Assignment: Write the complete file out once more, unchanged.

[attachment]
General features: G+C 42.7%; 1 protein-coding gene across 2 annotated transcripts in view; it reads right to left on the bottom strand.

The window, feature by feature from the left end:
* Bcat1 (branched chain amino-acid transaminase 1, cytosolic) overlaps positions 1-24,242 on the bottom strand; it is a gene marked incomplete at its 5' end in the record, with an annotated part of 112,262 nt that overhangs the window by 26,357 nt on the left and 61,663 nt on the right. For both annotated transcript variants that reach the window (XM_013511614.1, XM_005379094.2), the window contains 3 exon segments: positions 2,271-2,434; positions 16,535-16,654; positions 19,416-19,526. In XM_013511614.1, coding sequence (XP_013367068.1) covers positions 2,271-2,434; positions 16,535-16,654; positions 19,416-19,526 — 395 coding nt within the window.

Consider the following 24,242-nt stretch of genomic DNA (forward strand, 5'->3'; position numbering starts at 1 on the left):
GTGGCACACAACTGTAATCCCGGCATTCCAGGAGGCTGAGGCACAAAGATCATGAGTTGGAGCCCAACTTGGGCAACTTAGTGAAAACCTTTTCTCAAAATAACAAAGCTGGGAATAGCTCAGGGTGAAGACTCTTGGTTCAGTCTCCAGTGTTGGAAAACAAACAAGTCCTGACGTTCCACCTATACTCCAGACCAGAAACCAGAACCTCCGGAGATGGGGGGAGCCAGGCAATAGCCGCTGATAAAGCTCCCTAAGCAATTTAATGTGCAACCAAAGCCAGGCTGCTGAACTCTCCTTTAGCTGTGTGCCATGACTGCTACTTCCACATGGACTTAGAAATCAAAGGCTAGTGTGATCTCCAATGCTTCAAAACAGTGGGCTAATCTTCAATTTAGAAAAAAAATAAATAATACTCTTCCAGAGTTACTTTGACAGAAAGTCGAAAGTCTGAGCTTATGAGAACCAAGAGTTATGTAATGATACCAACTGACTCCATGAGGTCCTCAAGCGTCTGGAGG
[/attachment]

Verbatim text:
General features: G+C 42.7%; 1 protein-coding gene across 2 annotated transcripts in view; it reads right to left on the bottom strand.

The window, feature by feature from the left end:
* Bcat1 (branched chain amino-acid transaminase 1, cytosolic) overlaps positions 1-24,242 on the bottom strand; it is a gene marked incomplete at its 5' end in the record, with an annotated part of 112,262 nt that overhangs the window by 26,357 nt on the left and 61,663 nt on the right. For both annotated transcript variants that reach the window (XM_013511614.1, XM_005379094.2), the window contains 3 exon segments: positions 2,271-2,434; positions 16,535-16,654; positions 19,416-19,526. In XM_013511614.1, coding sequence (XP_013367068.1) covers positions 2,271-2,434; positions 16,535-16,654; positions 19,416-19,526 — 395 coding nt within the window.

Consider the following 24,242-nt stretch of genomic DNA (forward strand, 5'->3'; position numbering starts at 1 on the left):
GTGGCACACAACTGTAATCCCGGCATTCCAGGAGGCTGAGGCACAAAGATCATGAGTTGGAGCCCAACTTGGGCAACTTAGTGAAAACCTTTTCTCAAAATAACAAAGCTGGGAATAGCTCAGGGTGAAGACTCTTGGTTCAGTCTCCAGTGTTGGAAAACAAACAAGTCCTGACGTTCCACCTATACTCCAGACCAGAAACCAGAACCTCCGGAGATGGGGGGAGCCAGGCAATAGCCGCTGATAAAGCTCCCTAAGCAATTTAATGTGCAACCAAAGCCAGGCTGCTGAACTCTCCTTTAGCTGTGTGCCATGACTGCTACTTCCACATGGACTTAGAAATCAAAGGCTAGTGTGATCTCCAATGCTTCAAAACAGTGGGCTAATCTTCAATTTAGAAAAAAAATAAATAATACTCTTCCAGAGTTACTTTGACAGAAAGTCGAAAGTCTGAGCTTATGAGAACCAAGAGTTATGTAATGATACCAACTGACTCCATGAGGTCCTCAAGCGTCTGGAGG